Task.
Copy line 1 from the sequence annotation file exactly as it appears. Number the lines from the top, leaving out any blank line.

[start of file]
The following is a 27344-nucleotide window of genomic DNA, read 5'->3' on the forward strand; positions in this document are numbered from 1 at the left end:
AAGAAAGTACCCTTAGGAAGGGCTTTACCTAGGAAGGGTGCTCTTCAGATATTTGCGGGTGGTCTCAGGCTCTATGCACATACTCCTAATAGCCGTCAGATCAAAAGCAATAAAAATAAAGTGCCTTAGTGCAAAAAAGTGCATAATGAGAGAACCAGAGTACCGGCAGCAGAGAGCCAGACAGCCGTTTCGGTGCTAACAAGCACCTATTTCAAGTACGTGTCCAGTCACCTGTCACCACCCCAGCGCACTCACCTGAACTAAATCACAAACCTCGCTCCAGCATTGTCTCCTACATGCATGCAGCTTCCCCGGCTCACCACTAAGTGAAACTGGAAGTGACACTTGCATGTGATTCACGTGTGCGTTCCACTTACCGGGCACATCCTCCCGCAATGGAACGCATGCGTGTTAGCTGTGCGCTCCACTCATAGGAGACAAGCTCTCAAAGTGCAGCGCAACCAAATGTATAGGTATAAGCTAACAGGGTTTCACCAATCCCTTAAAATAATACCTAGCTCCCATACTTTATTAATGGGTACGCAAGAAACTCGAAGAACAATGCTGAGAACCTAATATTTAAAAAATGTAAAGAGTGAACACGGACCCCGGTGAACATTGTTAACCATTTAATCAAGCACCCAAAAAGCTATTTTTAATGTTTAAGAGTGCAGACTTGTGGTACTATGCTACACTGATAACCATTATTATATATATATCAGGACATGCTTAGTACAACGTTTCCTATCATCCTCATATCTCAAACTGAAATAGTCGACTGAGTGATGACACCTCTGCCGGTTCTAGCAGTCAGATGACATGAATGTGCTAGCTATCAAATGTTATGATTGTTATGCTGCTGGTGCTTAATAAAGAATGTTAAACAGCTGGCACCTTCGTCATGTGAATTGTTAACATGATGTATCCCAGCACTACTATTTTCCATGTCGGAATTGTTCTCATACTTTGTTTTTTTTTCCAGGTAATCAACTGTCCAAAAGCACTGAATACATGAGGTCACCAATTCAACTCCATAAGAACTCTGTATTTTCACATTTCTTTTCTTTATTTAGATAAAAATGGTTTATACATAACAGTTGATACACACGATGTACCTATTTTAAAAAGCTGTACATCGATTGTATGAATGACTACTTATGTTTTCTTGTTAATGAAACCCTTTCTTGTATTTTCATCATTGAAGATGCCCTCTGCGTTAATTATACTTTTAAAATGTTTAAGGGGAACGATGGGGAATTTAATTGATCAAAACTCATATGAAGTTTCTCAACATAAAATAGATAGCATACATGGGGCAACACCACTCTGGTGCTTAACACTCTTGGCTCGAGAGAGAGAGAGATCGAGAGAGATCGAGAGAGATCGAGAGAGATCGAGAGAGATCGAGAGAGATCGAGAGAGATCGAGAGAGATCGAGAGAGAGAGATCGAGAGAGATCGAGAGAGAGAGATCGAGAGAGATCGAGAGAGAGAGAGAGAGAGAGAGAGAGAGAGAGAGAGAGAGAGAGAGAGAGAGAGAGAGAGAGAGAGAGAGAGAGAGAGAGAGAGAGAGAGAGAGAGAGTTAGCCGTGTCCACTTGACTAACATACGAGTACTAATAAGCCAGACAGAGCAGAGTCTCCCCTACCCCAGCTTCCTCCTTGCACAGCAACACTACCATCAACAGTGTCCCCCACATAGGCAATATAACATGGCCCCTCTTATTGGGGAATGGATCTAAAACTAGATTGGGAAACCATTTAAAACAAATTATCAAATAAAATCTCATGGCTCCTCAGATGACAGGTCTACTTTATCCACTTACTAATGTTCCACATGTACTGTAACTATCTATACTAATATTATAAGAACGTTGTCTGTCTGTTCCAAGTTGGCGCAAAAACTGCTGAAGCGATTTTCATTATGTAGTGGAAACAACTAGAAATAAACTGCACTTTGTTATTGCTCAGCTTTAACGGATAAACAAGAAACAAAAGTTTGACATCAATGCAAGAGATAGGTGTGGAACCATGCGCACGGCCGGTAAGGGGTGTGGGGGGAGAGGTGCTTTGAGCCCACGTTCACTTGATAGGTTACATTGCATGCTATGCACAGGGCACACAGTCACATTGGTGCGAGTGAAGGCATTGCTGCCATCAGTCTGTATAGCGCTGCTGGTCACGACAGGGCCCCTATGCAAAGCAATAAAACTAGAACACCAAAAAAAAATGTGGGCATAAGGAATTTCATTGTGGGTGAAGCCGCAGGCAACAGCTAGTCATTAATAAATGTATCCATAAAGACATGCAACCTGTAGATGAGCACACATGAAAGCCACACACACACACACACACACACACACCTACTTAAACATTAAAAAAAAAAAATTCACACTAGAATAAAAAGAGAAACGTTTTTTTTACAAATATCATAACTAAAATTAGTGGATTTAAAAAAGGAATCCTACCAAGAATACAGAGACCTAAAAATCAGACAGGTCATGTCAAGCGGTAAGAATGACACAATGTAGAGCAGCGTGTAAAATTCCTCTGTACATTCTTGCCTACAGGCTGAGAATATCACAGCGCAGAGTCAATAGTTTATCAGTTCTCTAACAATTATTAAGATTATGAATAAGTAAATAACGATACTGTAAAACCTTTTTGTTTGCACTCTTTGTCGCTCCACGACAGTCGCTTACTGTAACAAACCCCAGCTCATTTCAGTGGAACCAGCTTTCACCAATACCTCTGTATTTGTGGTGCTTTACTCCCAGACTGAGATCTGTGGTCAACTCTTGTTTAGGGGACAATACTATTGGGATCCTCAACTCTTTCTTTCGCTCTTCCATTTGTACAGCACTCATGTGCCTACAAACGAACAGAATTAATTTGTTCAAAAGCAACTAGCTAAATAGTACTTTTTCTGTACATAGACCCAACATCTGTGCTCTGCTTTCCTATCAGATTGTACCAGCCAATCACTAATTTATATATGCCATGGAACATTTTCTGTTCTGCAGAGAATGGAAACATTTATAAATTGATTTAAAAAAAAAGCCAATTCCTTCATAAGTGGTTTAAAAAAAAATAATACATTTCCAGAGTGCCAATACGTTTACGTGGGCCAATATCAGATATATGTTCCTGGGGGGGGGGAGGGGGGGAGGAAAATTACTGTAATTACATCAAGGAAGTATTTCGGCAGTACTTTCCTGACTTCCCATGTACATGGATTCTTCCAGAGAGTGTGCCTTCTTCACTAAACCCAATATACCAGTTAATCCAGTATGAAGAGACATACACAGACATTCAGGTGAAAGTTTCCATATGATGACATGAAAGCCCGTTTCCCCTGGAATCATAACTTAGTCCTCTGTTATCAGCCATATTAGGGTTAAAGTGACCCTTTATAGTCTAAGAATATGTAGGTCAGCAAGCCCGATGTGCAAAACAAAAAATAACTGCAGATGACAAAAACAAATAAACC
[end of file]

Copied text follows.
The following is a 27344-nucleotide window of genomic DNA, read 5'->3' on the forward strand; positions in this document are numbered from 1 at the left end: